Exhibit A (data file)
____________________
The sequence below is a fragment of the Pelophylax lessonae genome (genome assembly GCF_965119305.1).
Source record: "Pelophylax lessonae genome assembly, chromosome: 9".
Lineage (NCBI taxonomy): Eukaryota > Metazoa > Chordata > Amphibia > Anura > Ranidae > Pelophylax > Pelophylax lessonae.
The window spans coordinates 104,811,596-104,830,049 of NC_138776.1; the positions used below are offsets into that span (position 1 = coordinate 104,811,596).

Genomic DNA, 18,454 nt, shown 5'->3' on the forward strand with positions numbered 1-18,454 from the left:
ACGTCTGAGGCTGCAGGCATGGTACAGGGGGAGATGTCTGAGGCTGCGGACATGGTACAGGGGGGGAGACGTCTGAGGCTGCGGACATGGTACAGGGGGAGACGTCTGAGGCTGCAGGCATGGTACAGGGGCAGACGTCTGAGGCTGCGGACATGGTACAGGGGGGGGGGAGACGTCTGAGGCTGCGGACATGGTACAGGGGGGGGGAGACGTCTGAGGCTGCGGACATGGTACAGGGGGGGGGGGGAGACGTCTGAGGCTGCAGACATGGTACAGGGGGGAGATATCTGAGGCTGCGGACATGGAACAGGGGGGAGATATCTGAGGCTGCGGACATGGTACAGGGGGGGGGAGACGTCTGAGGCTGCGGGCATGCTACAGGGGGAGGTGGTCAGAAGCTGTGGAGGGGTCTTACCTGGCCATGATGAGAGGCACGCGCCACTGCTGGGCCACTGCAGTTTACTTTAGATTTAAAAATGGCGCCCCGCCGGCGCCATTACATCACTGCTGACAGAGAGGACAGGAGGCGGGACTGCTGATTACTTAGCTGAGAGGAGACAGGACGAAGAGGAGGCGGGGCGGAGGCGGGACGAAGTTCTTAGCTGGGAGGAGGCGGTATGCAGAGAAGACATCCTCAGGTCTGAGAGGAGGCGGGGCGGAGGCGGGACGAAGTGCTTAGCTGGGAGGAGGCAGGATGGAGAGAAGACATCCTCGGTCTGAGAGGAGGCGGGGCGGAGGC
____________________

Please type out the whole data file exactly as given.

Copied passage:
The sequence below is a fragment of the Pelophylax lessonae genome (genome assembly GCF_965119305.1).
Source record: "Pelophylax lessonae genome assembly, chromosome: 9".
Lineage (NCBI taxonomy): Eukaryota > Metazoa > Chordata > Amphibia > Anura > Ranidae > Pelophylax > Pelophylax lessonae.
The window spans coordinates 104,811,596-104,830,049 of NC_138776.1; the positions used below are offsets into that span (position 1 = coordinate 104,811,596).

Genomic DNA, 18,454 nt, shown 5'->3' on the forward strand with positions numbered 1-18,454 from the left:
ACGTCTGAGGCTGCAGGCATGGTACAGGGGGAGATGTCTGAGGCTGCGGACATGGTACAGGGGGGGAGACGTCTGAGGCTGCGGACATGGTACAGGGGGAGACGTCTGAGGCTGCAGGCATGGTACAGGGGCAGACGTCTGAGGCTGCGGACATGGTACAGGGGGGGGGGAGACGTCTGAGGCTGCGGACATGGTACAGGGGGGGGGAGACGTCTGAGGCTGCGGACATGGTACAGGGGGGGGGGGGAGACGTCTGAGGCTGCAGACATGGTACAGGGGGGAGATATCTGAGGCTGCGGACATGGAACAGGGGGGAGATATCTGAGGCTGCGGACATGGTACAGGGGGGGGGAGACGTCTGAGGCTGCGGGCATGCTACAGGGGGAGGTGGTCAGAAGCTGTGGAGGGGTCTTACCTGGCCATGATGAGAGGCACGCGCCACTGCTGGGCCACTGCAGTTTACTTTAGATTTAAAAATGGCGCCCCGCCGGCGCCATTACATCACTGCTGACAGAGAGGACAGGAGGCGGGACTGCTGATTACTTAGCTGAGAGGAGACAGGACGAAGAGGAGGCGGGGCGGAGGCGGGACGAAGTTCTTAGCTGGGAGGAGGCGGTATGCAGAGAAGACATCCTCAGGTCTGAGAGGAGGCGGGGCGGAGGCGGGACGAAGTGCTTAGCTGGGAGGAGGCAGGATGGAGAGAAGACATCCTCGGTCTGAGAGGAGGCGGGGCGGAGGC